Sulks, rats and hold-outs: contract negotiations on either side of the Atlantic

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Atlanta Falcons stadium

My NFL London season tickets were booked over the summer meaning I could now count myself as an official follower of the sport. I really enjoy looking at the differences and similarities between American football and association football. My first blog in this area looks at the way players negotiate their contracts.  

In the European version of football, it’s seen as crass to vocally laud yourself as the best player in your league or your position. Players that are willing to declare themselves the best, like Cristiano Ronaldo, are usually seen as arrogant and egotistical, not team players. Only fans and their appointed voices, journalists, are allowed to decide if you’re the best or not. In the NFL, however, status and rankings are key – and contracts seem to follow suit. 

The off-season, in both varieties of the game known as football, was typically full of rumour and ‘breaking news’ about player demands. In Europe these demands are often seen as strops or sulks, across the pond it’s considered negotiating and earning your worth. 

In the hours before the NFL season kicked off Julio Jones, the Atlanta Falcons Wide Receiver announced his contract extension had been agreed. It was a deal that would make him the highest-paid player in the league is his position – at the time of signing. An article by the Athletic’s Atlanta focused writer commended Jones for “reporting to training camp as opposed to holding out.”, even though he was “without the deal he desired”. He also showed up for minicamp although he didn’t participate. Other players such as the Dallas Cowboys’ Ezekiel Elliott decided to stay away. 

Similar articles and comments would indicate that Jones went about the business of negotiating his contract the best way he could. He earned the deal he deserved as one of the top players in his position with a record of being a great influence on the ‘locker room’. As one below the line comment put it, “He is a great pro – never heard a complaint about him or the way he conducts himself”. The only real controvesy here was if Jones’ contract would be sorted in time for him to take the field in the Falcons’ first regular season game.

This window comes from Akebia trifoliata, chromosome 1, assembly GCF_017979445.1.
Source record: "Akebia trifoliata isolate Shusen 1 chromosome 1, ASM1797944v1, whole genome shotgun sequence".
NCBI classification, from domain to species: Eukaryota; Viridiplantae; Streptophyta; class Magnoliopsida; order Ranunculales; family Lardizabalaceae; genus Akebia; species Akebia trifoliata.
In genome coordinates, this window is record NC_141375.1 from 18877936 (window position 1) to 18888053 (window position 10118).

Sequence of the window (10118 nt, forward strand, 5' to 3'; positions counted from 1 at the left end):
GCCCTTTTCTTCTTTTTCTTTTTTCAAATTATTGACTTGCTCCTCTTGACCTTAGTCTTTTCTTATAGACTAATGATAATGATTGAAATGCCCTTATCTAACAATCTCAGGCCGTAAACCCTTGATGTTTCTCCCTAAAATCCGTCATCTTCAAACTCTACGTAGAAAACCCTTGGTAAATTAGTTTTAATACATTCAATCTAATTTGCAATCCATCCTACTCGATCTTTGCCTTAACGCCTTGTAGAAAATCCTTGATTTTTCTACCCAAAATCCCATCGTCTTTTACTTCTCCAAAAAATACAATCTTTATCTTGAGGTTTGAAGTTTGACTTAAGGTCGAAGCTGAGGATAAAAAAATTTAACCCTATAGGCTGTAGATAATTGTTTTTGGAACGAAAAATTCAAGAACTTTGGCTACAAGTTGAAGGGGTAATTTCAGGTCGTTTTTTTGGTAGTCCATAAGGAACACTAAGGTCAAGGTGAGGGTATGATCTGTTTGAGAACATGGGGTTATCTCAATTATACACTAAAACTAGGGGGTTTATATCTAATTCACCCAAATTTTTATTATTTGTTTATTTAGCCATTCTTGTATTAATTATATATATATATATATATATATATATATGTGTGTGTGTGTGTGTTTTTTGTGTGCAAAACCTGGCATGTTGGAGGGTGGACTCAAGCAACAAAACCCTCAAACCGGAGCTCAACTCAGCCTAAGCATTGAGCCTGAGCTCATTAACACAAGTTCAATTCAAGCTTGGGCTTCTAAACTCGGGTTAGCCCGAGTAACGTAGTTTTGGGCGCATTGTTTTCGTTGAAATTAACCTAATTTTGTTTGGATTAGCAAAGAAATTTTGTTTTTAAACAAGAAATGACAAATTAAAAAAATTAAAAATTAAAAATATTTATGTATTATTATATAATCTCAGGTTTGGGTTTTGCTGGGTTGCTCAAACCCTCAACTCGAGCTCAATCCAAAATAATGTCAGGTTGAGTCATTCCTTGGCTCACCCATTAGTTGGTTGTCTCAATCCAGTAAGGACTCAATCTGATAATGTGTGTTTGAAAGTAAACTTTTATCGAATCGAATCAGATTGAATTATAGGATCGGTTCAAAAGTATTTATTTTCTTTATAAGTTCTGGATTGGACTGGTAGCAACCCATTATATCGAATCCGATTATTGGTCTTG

“I don’t know. What I’m trying to do is be ready. You know what I mean. It’s not if I’m going to play or if i’m not going to play.”

Julio Jones on whether he’d make Atlanta’s first game

Back in Europe, a similar story was unfolding in the Premier League. France’s World Cup winner Paul Pogba and his agent were apparently working to get the midfielder a new contract either with his current club Manchester United or another on the continent. Articles in papers such as the Daily Mirror claimed Pogba was set to ‘quit’ United and ‘wanted out’, even though he was present on the club’s pre-season tour and has started the season in his usual central midfield position seemingly unburdened by a desire to jump ship. On the face of it, it would seem these two professional sportsmen went about things in a similar way yet coverage makes Pogba look like an agitator and Jones like a saint  – this may be a bad choice of words as the Saints are the Falcons biggest rivals.